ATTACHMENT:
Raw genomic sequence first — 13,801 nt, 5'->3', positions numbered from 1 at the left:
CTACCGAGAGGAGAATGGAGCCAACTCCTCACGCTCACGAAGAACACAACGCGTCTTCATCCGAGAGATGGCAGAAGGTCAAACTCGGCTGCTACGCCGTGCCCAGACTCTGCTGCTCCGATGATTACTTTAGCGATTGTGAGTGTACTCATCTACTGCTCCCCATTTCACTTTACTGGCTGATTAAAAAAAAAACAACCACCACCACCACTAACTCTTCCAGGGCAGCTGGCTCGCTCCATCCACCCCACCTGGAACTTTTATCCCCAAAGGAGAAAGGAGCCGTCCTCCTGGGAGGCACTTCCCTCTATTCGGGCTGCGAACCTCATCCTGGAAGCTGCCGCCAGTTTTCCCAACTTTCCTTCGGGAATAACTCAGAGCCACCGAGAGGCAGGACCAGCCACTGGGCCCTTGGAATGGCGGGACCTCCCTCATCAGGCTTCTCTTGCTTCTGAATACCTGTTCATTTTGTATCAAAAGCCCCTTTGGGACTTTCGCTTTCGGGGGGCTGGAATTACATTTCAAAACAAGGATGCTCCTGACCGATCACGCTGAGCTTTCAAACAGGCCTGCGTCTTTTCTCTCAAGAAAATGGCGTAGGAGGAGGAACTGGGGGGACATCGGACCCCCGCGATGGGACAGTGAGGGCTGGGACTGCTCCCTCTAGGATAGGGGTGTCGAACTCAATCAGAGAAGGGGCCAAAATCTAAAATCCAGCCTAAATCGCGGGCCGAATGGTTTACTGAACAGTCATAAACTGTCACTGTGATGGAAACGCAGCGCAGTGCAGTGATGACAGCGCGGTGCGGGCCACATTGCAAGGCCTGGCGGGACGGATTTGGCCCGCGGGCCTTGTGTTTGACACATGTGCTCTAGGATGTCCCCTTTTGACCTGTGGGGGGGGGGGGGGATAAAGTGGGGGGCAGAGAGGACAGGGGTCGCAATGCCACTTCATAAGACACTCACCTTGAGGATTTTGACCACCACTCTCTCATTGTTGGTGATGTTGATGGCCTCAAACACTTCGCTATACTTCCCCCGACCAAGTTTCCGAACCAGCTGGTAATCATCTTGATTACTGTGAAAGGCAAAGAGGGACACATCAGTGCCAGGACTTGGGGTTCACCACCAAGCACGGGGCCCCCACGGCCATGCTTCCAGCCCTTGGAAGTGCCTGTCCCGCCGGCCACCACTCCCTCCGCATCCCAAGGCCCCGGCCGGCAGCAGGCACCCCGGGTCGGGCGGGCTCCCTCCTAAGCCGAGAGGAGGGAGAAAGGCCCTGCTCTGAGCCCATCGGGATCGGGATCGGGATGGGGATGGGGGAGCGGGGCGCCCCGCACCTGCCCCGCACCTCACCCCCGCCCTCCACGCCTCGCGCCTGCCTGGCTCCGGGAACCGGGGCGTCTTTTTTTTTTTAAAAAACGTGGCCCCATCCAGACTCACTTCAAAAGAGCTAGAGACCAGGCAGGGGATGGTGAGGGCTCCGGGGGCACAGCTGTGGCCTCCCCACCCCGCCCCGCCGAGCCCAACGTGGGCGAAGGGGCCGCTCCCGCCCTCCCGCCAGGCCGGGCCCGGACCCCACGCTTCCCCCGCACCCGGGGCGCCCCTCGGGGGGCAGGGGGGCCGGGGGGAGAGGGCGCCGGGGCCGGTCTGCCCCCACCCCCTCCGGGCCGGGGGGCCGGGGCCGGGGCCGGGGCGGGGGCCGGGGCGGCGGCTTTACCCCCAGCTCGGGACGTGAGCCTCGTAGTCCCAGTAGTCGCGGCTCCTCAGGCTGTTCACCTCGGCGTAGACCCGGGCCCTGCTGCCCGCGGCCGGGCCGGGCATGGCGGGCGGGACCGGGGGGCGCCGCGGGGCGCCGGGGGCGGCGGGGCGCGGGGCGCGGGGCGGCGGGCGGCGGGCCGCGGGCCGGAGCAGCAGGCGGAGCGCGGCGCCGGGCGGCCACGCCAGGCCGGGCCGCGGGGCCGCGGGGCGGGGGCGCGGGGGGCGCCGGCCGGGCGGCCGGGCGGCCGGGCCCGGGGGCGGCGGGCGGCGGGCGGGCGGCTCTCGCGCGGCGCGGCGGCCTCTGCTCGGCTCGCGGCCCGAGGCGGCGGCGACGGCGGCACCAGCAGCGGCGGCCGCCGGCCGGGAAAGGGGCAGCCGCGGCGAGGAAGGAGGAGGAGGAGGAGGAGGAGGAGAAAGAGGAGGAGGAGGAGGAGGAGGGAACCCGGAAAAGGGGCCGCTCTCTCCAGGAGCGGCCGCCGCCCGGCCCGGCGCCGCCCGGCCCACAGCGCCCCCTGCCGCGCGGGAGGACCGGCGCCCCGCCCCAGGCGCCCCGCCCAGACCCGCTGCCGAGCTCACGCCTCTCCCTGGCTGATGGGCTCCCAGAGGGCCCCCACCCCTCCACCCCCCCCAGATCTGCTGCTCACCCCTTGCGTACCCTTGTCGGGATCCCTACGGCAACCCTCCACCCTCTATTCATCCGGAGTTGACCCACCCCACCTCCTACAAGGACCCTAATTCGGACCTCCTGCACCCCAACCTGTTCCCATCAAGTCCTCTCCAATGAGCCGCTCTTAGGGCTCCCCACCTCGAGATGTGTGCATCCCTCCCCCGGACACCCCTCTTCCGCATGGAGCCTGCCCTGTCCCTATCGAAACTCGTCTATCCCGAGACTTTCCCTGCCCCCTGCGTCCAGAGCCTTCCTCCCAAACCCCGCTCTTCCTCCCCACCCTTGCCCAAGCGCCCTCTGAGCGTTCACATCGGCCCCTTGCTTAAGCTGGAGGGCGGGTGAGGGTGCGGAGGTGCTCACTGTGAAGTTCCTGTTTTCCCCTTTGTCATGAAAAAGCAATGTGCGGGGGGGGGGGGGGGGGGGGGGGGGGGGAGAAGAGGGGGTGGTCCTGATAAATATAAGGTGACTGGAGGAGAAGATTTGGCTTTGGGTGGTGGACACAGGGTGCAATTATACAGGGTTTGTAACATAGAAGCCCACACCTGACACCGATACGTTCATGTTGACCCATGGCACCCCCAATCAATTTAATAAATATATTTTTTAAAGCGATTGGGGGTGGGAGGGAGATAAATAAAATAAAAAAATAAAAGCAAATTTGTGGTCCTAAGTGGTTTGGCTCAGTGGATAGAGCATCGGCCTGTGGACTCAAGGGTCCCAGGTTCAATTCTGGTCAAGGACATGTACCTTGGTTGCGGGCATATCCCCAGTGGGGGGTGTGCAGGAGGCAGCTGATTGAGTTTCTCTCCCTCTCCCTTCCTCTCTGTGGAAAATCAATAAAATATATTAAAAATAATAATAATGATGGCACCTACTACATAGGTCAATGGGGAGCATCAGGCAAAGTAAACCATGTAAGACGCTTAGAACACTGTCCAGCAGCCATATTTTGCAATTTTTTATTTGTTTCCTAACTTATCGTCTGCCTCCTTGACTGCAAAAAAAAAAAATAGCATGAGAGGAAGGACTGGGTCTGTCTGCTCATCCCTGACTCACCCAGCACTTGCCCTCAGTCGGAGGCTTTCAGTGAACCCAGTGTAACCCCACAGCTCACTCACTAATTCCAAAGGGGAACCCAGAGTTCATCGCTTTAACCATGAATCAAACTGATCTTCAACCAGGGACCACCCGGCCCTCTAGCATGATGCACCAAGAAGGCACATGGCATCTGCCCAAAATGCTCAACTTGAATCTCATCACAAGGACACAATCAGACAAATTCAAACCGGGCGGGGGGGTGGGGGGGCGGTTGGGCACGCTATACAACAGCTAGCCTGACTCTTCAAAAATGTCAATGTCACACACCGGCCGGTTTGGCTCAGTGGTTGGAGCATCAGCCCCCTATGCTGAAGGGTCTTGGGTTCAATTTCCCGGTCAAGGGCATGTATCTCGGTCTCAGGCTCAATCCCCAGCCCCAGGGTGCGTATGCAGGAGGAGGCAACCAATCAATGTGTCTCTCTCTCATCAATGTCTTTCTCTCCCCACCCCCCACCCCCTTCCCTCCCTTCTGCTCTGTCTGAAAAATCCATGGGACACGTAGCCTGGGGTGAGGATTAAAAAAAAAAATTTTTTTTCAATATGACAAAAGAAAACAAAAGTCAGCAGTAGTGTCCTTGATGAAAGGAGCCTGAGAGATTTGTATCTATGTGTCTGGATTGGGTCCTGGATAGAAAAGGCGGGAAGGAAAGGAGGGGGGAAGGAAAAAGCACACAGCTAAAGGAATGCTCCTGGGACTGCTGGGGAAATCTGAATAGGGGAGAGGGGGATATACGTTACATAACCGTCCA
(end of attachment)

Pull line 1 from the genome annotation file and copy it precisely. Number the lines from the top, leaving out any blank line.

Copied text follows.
Raw genomic sequence first — 13,801 nt, 5'->3', positions numbered from 1 at the left: